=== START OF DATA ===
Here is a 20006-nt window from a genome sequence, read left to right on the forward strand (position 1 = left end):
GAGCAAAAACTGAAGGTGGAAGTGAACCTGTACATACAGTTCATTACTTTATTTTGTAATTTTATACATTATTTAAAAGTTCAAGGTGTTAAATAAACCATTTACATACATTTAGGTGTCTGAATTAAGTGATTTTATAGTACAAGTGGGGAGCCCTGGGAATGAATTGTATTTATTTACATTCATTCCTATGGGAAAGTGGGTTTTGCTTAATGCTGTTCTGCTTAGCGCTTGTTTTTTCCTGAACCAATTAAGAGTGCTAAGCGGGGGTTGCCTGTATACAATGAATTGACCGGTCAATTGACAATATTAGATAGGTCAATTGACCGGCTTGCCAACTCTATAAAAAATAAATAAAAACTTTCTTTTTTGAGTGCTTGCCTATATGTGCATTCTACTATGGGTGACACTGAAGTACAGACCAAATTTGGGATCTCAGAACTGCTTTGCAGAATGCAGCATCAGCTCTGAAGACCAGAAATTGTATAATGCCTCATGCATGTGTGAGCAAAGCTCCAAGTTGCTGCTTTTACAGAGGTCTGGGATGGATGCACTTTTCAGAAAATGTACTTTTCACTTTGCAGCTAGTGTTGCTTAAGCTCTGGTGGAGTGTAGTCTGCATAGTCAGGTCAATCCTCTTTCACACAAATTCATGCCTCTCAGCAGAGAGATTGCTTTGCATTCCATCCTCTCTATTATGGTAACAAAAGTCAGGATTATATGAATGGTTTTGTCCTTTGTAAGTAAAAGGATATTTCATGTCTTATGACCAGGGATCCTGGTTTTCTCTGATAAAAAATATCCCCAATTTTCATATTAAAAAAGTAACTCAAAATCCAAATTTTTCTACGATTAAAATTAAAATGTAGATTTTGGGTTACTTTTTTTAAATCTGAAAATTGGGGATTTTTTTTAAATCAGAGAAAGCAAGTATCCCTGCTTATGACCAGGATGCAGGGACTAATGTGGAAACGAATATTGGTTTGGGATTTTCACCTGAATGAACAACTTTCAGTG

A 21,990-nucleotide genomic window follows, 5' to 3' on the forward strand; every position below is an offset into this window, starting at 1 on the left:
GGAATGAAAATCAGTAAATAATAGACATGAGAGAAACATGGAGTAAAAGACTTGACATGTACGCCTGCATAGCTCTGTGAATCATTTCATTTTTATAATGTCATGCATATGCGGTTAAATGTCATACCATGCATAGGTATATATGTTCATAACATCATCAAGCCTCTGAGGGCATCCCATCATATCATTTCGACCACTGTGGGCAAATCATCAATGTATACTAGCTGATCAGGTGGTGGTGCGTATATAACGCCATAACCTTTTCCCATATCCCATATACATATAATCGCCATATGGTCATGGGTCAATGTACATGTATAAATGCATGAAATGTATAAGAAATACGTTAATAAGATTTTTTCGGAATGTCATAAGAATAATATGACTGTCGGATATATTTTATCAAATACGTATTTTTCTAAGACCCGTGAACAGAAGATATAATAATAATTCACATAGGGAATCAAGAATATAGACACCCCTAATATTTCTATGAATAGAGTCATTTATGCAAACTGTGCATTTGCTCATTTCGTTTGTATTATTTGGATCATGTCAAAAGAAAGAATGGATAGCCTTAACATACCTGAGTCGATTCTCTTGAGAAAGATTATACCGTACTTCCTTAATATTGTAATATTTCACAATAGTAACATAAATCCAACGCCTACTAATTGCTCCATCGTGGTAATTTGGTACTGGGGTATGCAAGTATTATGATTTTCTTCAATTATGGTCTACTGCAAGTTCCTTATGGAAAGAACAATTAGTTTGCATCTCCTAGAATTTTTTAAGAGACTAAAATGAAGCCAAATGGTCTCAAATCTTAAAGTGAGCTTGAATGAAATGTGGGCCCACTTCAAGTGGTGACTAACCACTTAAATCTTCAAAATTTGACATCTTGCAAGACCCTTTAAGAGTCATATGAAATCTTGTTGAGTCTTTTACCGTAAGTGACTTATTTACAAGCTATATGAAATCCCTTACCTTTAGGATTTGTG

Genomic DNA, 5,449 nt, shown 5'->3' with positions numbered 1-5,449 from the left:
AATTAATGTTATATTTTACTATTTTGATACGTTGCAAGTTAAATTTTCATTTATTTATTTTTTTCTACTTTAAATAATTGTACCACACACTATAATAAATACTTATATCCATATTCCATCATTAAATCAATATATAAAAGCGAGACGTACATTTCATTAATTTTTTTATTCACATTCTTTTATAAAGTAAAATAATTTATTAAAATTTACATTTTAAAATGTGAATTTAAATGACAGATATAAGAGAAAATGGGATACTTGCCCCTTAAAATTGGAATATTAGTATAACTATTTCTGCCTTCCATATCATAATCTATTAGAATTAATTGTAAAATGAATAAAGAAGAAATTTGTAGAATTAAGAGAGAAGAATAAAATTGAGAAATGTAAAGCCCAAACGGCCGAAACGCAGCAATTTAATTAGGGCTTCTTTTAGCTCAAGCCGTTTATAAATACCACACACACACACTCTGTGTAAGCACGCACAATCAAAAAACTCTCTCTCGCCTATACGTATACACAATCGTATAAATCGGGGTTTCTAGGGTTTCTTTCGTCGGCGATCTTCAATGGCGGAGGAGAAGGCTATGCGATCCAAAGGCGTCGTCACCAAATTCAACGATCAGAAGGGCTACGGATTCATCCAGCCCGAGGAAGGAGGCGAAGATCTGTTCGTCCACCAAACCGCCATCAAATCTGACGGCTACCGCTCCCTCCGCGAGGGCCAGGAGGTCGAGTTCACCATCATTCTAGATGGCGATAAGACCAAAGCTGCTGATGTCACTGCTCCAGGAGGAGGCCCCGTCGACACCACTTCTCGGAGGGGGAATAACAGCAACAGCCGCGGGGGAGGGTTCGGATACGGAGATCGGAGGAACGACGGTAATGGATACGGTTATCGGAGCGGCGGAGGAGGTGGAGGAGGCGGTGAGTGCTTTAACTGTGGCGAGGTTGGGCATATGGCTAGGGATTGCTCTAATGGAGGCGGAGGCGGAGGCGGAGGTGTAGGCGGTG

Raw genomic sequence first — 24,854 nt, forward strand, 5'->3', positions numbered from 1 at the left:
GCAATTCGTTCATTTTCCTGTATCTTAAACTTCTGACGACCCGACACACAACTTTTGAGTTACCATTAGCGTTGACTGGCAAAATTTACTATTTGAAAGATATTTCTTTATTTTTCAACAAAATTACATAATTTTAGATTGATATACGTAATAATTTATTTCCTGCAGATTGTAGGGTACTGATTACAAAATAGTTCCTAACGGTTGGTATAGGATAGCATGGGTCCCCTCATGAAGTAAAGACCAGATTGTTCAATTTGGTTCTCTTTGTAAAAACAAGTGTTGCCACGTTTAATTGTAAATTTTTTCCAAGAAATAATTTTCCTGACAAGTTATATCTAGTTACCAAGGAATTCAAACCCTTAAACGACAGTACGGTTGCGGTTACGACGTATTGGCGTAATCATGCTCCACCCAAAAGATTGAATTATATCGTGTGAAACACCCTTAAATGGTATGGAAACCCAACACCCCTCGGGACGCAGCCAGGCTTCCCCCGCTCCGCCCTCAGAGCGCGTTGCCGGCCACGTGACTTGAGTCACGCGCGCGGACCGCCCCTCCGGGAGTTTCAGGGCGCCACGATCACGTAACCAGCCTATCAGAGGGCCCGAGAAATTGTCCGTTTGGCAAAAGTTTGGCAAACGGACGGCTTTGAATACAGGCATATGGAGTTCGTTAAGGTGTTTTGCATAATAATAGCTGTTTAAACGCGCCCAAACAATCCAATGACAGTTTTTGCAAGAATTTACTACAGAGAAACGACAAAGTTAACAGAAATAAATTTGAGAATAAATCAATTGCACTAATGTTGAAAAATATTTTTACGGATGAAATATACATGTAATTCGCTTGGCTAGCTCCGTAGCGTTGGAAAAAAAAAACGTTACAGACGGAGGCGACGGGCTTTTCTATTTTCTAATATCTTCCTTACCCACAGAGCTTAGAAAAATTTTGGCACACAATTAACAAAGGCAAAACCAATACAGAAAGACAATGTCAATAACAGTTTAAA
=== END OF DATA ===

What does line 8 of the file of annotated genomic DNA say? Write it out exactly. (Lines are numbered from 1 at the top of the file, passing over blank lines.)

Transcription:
GCAATTCGTTCATTTTCCTGTATCTTAAACTTCTGACGACCCGACACACAACTTTTGAGTTACCATTAGCGTTGACTGGCAAAATTTACTATTTGAAAGATATTTCTTTATTTTTCAACAAAATTACATAATTTTAGATTGATATACGTAATAATTTATTTCCTGCAGATTGTAGGGTACTGATTACAAAATAGTTCCTAACGGTTGGTATAGGATAGCATGGGTCCCCTCATGAAGTAAAGACCAGATTGTTCAATTTGGTTCTCTTTGTAAAAACAAGTGTTGCCACGTTTAATTGTAAATTTTTTCCAAGAAATAATTTTCCTGACAAGTTATATCTAGTTACCAAGGAATTCAAACCCTTAAACGACAGTACGGTTGCGGTTACGACGTATTGGCGTAATCATGCTCCACCCAAAAGATTGAATTATATCGTGTGAAACACCCTTAAATGGTATGGAAACCCAACACCCCTCGGGACGCAGCCAGGCTTCCCCCGCTCCGCCCTCAGAGCGCGTTGCCGGCCACGTGACTTGAGTCACGCGCGCGGACCGCCCCTCCGGGAGTTTCAGGGCGCCACGATCACGTAACCAGCCTATCAGAGGGCCCGAGAAATTGTCCGTTTGGCAAAAGTTTGGCAAACGGACGGCTTTGAATACAGGCATATGGAGTTCGTTAAGGTGTTTTGCATAATAATAGCTGTTTAAACGCGCCCAAACAATCCAATGACAGTTTTTGCAAGAATTTACTACAGAGAAACGACAAAGTTAACAGAAATAAATTTGAGAATAAATCAATTGCACTAATGTTGAAAAATATTTTTACGGATGAAATATACATGTAATTCGCTTGGCTAGCTCCGTAGCGTTGGAAAAAAAAAACGTTACAGACGGAGGCGACGGGCTTTTCTATTTTCTAATATCTTCCTTACCCACAGAGCTTAGAAAAATTTTGGCACACAATTAACAAAGGCAAAACCAATACAGAAAGACAATGTCAATAACAGTTTAAA